Dealing With a Dirty Dog

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Dealing With a Dirty Dog

by Eric Hartwell

One of the more abiding mysteries in human existence is how a habitually-ordered neat freak ? one who insists on having his surroundings clean, neat and sterile, with everything in its place and a place for everything, with a car that is lovingly washed and beautifully detailed once a month ? suddenly finds himself or herself living with the ultimate slob who thinks nothing of tracking muddy feet into the living room, shedding hair everywhere from bedroom to sofa, to say nothing of spreading slobber all over the place.

Welcome to the wonderful world of people and their dogs.

Some people have said that taking on a pet, especially a dog, is like taking on a partner ? you have to put up with each others? quirks, adjust to each other?s follies and learn to adapt to each other?s moods. Although, to be honest, most of the adjusting seems to be one way ? you learn to adjust! A dog is still a dog and can?t be expected to learn to wipe his feet before entering the house, pick up his toys after he?s done with them or stop shedding fur all over the place, which leads to the problem: How do you reconcile a dog lover and a neat freak who loves a clean house and a cleaner car?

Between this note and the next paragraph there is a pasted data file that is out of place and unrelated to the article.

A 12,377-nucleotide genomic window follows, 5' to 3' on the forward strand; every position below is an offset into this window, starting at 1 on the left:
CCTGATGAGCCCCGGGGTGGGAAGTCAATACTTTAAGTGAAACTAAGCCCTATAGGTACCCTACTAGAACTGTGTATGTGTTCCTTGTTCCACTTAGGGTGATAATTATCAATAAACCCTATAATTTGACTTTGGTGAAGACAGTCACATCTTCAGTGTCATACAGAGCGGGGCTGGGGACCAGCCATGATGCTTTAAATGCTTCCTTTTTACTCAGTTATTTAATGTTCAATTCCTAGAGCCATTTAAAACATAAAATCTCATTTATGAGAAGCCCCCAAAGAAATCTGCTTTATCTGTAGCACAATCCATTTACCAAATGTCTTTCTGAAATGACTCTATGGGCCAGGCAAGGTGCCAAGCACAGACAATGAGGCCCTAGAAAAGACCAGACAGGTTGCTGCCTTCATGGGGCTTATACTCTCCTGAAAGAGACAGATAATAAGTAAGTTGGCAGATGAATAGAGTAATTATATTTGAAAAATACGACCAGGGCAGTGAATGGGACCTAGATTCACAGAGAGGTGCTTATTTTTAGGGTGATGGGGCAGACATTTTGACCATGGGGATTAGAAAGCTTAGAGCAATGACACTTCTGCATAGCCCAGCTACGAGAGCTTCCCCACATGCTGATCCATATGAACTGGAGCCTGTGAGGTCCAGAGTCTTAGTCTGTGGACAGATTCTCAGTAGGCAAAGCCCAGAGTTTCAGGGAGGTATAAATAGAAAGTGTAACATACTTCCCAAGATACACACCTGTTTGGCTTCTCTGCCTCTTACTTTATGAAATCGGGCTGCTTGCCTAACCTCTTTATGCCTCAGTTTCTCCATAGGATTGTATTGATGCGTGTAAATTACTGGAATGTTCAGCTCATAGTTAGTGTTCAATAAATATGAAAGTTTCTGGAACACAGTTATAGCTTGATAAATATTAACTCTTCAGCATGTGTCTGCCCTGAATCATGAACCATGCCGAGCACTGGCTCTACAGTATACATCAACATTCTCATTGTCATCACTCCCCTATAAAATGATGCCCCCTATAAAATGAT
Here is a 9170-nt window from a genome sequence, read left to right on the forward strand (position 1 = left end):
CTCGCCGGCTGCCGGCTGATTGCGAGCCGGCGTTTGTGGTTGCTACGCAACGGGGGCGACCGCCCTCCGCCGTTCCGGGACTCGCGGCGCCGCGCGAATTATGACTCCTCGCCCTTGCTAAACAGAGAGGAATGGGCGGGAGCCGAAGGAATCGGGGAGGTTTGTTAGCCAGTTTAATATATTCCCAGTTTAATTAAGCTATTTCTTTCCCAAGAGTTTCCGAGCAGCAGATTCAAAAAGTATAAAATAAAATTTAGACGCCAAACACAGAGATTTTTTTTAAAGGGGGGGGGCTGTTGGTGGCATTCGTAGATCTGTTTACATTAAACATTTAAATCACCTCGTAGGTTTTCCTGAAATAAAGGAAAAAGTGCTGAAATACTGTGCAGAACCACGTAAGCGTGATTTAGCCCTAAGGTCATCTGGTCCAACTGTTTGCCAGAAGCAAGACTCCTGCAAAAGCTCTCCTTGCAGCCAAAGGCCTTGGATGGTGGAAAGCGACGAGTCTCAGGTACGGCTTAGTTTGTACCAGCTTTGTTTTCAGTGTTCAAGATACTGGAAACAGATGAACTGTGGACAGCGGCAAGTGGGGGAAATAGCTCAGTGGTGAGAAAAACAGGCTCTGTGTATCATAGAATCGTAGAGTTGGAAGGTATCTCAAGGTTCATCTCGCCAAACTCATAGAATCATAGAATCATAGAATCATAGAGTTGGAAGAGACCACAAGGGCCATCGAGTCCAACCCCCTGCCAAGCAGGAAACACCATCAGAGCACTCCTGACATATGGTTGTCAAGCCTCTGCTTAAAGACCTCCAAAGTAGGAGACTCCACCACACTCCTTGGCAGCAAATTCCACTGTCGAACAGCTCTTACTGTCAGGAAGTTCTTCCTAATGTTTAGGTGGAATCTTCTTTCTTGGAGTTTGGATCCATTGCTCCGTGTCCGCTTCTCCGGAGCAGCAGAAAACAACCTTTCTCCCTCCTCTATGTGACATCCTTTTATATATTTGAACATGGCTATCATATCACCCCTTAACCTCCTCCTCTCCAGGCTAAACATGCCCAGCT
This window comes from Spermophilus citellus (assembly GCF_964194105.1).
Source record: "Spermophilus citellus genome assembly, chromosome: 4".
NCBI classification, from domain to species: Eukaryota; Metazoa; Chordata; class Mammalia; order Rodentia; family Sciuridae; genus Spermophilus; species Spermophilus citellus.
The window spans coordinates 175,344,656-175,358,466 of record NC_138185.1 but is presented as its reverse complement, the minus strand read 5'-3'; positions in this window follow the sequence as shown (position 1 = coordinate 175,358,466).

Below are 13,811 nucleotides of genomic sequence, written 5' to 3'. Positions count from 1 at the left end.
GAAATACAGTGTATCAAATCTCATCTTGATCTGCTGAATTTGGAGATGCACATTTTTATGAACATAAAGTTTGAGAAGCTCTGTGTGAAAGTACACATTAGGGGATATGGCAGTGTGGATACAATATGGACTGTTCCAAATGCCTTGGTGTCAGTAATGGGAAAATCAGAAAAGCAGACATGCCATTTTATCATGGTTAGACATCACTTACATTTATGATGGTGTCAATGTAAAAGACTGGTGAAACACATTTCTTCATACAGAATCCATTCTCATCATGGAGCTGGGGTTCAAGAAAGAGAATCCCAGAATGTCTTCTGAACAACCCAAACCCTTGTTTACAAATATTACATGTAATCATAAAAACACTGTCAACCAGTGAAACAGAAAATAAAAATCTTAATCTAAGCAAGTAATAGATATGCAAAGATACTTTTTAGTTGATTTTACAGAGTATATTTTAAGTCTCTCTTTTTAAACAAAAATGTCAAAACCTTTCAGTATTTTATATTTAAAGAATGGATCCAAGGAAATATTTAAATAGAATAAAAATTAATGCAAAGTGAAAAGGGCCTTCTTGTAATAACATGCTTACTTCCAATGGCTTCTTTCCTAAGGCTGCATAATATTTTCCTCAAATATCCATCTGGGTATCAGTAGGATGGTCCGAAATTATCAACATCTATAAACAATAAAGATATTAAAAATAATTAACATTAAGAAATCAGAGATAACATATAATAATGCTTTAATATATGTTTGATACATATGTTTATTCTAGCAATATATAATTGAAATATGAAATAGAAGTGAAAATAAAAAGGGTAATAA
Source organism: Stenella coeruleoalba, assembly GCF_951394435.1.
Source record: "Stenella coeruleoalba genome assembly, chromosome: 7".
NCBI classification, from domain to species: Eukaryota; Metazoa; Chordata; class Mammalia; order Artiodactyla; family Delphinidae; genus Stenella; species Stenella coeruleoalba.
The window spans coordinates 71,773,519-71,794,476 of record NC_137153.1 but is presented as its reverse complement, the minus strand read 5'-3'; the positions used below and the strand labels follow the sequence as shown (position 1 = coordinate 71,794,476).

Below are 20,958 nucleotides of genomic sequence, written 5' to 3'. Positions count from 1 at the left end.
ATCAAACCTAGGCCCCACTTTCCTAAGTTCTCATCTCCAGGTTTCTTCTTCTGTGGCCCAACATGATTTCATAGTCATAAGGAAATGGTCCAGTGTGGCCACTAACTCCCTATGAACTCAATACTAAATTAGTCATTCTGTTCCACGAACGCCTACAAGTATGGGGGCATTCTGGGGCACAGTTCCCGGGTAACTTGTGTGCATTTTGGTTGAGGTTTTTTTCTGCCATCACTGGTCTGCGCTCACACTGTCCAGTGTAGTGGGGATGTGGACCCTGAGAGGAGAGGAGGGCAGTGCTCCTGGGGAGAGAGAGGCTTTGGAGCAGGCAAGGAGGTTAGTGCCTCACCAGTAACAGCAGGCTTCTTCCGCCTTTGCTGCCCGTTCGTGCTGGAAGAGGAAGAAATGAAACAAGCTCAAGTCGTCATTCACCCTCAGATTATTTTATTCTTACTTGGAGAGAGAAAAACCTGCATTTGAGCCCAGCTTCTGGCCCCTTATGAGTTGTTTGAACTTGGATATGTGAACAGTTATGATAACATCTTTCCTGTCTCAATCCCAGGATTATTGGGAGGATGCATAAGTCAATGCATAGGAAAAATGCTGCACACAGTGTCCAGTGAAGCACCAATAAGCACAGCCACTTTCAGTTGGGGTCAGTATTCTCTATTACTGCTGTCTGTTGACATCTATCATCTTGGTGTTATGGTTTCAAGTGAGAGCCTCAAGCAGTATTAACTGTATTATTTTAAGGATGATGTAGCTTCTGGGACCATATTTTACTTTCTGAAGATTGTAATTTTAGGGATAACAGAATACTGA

A Chow Named Chan and A Blue Chow Called Keisha

For marketing executive Judie Dahl, her first dog ? a chow named Chan ? was a match made in heaven. An admitted neat freak, she found Chan to be a dog with similar leanings to her. Chan, at six years old, wasn?t big on mud puddles or beaches, wasn?t one for slobbering all over her and doesn?t mind when she wiped his feet off before entering her home. In other words, Chan was a freak for cleanliness, just like she was.

And then, after nine years together, Chan went on to doggie heaven. Two months after, Judie Dahl found herself missing her doggy pal and was generally miserable. Seeing an ad in the paper for ?Blue Chow Puppies,? she took a look ? and walked away with a girl named Keisha.

The only problem was that Keisha was the opposite of Chan. The new Chow was no clean freak ? unable to resist mud puddles, rolled around in the sand, ran on the beach and then, tired and dirty, would simply flop down in her car ? dirtying the newly-detailed car seats.

Given the choice of letting Keisha go or just simply accepting dirty car seats, Judie Dahl took a third route: Start a business manufacturing doggie-proof car seats.

Practical Pet Car Covers

Judie Dahl manufactures Practical Pet car seat covers that are doggie-proof and actually work. The car covers are made of denim in three colors (beige, blue or black), which work with almost all car interiors so that you won?t even realize there?s a car cover in place. The denim fabric means that you can shake dog hairs off as well as ensuring that your dog?s nails won?t rip it, and they have a rubber non-slip backing that holds the cover in place.

The covers are machine-washable, which allows for convenience in cleaning and can easily remove doggie odors. They are also easy to remove in the event you have to take on human passengers. It comes in four sizes which cover all car seat types, from sedans to oversized SUVs.

Practical Pet is also coming up with new products to include non-toxic odor discs, cleaning fluids and other items for pet owners.

You can find out more about dog care here or you can share your opinions at the world's best homepage.

Eric Hartwell - EzineArticles Expert Author

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